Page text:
May has started off with a string of beautiful, sunny days, and more new birds have been announcing their arrival each day. On the 1st it was the blue-headed vireo; on the 2nd a ruby-throated hummingbird joined the myriad bees, wasps, and flies buzzing around the plum trees that had just burst into bloom, while a blue-gray gnatcatcher wheezed from the trees around the edges of the yard; yesterday the morning started off with the song of a black-throated green warbler, followed before long by ovenbird, common yellowthroat, black-and-white warbler, chestnut-sided warbler, gray catbird, eastern towhee, and barn swallow; and this morning a rose-breasted grosbeak and Baltimore oriole have already joined the chorus (those two always seem to arrive together).
Amid all these arrivals, the season’s eighth leafminer species has made its presence known in my yard: plantain flea beetle (Chrysomelidae: Dibolia borealis). As with the Chrysoesthia sexguttella that are still swarming inside the hoop house, it is the adults rather than the leaf-mining larvae that are now appearing. Unlike those moths, though, these beetles are not newly emerging from pupae; they have been hunkered down as adults since early last summer. I woke up this morning thinking how odd it is that the tiny beetles that are now nibbling the plantain leaves in the lawn were already adults last July when we bought the little fuzzy day-old chicks that are now full-grown hens, laying enough eggs every day to feed me and Julia as well as several neighbors.
After nibbling on plantain leaves for a few weeks, the beetles will begin laying eggs on them, and in June the trails of the larvae mining inside them will be obvious.
When full-grown, the bright yellow-orange larvae will exit their mines and burrow into the ground to pupate, emerging as adults in July.
The new adults may nibble on plantain leaves for a little while, but soon they will go into hiding until the following spring.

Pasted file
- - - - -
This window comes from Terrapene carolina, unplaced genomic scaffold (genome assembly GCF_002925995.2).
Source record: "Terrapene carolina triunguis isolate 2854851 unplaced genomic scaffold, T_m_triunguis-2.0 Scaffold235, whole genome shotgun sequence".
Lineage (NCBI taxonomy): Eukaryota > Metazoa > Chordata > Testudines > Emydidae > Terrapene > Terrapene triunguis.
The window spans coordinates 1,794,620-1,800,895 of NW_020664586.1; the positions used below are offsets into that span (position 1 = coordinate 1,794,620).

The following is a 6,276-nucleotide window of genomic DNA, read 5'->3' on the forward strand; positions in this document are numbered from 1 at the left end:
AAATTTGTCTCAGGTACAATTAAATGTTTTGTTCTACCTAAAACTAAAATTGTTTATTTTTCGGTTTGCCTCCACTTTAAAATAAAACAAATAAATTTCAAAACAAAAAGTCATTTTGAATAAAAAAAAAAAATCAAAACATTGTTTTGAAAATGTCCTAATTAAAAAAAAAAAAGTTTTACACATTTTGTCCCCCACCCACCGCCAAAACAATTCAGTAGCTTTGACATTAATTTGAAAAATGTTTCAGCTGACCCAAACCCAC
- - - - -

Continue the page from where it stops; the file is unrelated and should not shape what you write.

Dibolia borealis is among that small minority of native North American species that have become more common and widespread since Europeans arrived here. Over five hundred years ago, they would have fed only on the native Plantago species, which are spotty in their distribution. But they have expanded their diet to include the European P. major, which is now ubiquitous in lawns and other disturbed areas. In Helen Reed’s study of this species at Cornell University nearly a century ago*, she stated that both adults and larvae of D. borealis appear to feed exclusively on P. major, although she found that captive larvae would mine into leaves of another European import, P. lanceolata, when given no other choice. I did find a single mine on P. lanceolata in my yard three years ago, but it is clear that this is not a preferred host.
Meanwhile I, adaptable creature that I am, have so far eaten 35 different plant species in my yard this spring. The latest additions:
31. Tall blue lettuce (Asteraceae: Lactuca biennis) – leaves
32. Carrot / Queen Anne’s lace (Apiaceae: Daucus carota) – roots
33. Virginia waterleaf (Hydrophyllaceae: Hydrophyllum virginianum) – leaves
34. Tower mustard (Brassicaceae: Turritis glabra) – leaves, flowers
35. Shepherd’s purse (Brassicaceae: Capsella bursa-pastoris) – leaves, flowers, fruits
Asparagus, you’re next!
* Reed, Helen. 1927. Some observations on the leaf-mining flea-beetle Dibolia borealis Chevrolat. Annals of the Entomological Society of America 20(4): 540–549.